Motor Trend Confirms 1.98 0 to 60 for Tesla Model S Plaid

Motor Trend confirmed that the Tesla Model S Plaid accelerates from 0 to 60 mph in 1.98 seconds. The tested model was using 21 inch wheels.

The Plaid launches so ferociously hard, it generates more than 1.00 g from 0.2 second to 2.6 seconds after launch, peaking at 1.227 g at 32 mph. That’s more g than the car generated in its best 60-0-mph stop, which required 104 feet and peaked at 1.221 g.

The Plaid at the standard Motor Trend track was able to accelerate from 0 to 60 mph in 2.07 seconds which was 0.2 seconds faster than the previous fastest Motor Trend tested production car. The previous best was with a Model S P100D Ludicrous+.

SOURCES- Motor Trend, Warren Redlich
Written By Brian Wang, (Brian owns shares of Tesla)

17 thoughts on “Motor Trend Confirms 1.98 0 to 60 for Tesla Model S Plaid”

  1. The original Motor Trend article says that the car had custom Michelin Pilot Sport 4S tyres.
    Now the Michelin Pilot Sport 4S tyre is an off the shelf (albeit the top shelf) tyre for high performance cars. What the "custom" means in this line I can't say. It usually refers to a size that was developed to match a particular vehicle.

  2. Some road racing experience in vintage circles. While zero interest in drag racing, that spec is quite impressive.

  3. If you read the original article

    you see that, as Brian is prone to do, he has mixed up two different stories.

    On a prepared drag strip, the Plaid pulled 1.98 seconds.

    On a strip of normal tarmac, such as you would normally be driving on, the time was 2.28 seconds. It is that second, slower time, that their number of 1.227g comes from.

    And that 1.227 only applied after the initial 0.2 second launch, which might have been even harder.

  4. Just think of how much harder it is to things while this is happening! Is the surface of a planet the right place for an expanding technological civilization?

  5. What am I missing here? 60 mph = 88 fps; 0 to 60 in2.0 seconds is 44 fps/sl 1 g acceleration = 32 fps/sec, so AVERAGE acceleration for a 2 second 0 to 60 must be 44/32 = 1.375 G. Last I checked, 1.375 was noticeably greater than 1.25

  6. Do Tesla's get delivered with unrestricted full power enabled (subject to traction control limitations)? Or are they set to something reasonable and the owner has to unlock the full power mode? I vaguely remember there was a launch mode you needed to unlock, which apparently strained the batteries so bad you might get dinged for warranty service.

  7. Interesting idea. Would the anti-crash system prevent a collision ever if the driver TRIED to collide with something?

  8. I don't think that this is something that people will be doing daily. This will probably be limited to rare occasions.

  9. Traction control can prevent a face-to-face with a palm tree (F&F Alumni Paul Walker.) How often outside a track groomed to deliver traction, will you find the grip to hit peak torque for a sub-two-second run?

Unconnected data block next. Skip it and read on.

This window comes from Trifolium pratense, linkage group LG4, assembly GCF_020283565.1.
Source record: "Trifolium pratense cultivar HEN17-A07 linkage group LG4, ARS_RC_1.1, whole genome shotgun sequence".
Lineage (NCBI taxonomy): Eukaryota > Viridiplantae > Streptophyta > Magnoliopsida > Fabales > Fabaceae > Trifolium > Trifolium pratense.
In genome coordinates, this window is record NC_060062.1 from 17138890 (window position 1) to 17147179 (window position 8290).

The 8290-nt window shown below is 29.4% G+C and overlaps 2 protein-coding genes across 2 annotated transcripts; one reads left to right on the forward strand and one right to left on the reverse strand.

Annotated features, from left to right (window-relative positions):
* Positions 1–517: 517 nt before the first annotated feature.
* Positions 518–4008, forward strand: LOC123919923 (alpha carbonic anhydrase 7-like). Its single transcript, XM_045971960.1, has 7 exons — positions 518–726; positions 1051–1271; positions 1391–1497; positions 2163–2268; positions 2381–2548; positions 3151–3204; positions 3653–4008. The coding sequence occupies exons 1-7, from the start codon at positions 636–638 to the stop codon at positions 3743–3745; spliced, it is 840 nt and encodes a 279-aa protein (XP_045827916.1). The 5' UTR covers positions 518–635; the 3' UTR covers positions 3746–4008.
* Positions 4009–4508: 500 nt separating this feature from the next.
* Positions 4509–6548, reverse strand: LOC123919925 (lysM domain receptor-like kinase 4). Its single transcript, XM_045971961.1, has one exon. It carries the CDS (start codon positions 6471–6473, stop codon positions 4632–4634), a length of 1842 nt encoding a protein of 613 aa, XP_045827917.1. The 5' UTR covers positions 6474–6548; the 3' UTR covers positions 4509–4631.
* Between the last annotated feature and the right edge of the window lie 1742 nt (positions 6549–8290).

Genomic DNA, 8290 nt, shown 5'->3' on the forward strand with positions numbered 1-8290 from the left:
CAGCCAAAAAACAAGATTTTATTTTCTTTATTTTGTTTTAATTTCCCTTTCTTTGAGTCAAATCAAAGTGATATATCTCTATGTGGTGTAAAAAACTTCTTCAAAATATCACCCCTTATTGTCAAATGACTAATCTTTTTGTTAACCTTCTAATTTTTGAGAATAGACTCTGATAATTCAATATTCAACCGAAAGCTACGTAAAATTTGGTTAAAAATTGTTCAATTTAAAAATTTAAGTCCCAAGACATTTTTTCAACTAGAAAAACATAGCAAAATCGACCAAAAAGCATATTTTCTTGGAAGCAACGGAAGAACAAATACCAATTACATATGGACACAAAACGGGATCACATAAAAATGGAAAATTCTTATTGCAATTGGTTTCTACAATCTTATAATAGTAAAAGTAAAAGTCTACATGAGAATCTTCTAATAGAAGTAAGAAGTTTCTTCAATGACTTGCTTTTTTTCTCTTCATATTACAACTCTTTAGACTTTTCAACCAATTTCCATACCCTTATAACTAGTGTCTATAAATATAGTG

10. What truly makes this car amazing is that as well as being the fastest it is also one of the safest cars ever made (by crash testing). Now the insanely rich can feel comfortable getting their teenage son the car he wants, knowing that he is also driving an extremely safe car. This does not even consider the built in safety features that will automatically apply the brakes when junior drives recklessly.

  11. Perhaps the production model will be scaled back a bit to preserve battery life – I would imagine giving up a few 1/10's of a second will be an exponential benefit to the rapid discharge issue you're poking at.

  12. One kind-of-sort-of has to wonder about what accelerating at 1¼ G does to the critical joints throughout the frame, (probably not terribly bad, all in all), but also the ∑cycles of the batteries. You know, the faster the discharge rate, the lower the total ∑cycles before the battery's degraded capacity drops below-spec.

    Already, this is a problem with the super-über-foober Chargers, Model III.  The 250 kW of charging power gets well into the ohmic heating region of the individual cells. Only through competent internal temperature metrology and feedback to the charging loop, does Tesla keep cars from catching fire. Thank the gods for that.  

    Still 250 kW is at least 2.5-C as it is called for a 100 kWh battery.  Much higher for the tiny 50 kWh batteries.  5-C.  

    Maybe I'm over-worrying.  5-C isn't that high, at least as far as charge rates for radio-controlled playthings, and for commonplace construction hand-held battery powered tools.  

    Yah, i'm over worried.  

    If the ultimate life of a modern cell is maybe 2500-C in terms of best-case charge-discharge cycling, rates, depth-of-charge, commutated overcharge … then the best case only derates to 2000-C or so with such modest per-cell charge rates.  

    Nevermind my original objection.

    ⋅-⋅-⋅ Just saying, ⋅-⋅-⋅
    ⋅-=≡ GoatGuy ✓ ≡=-⋅

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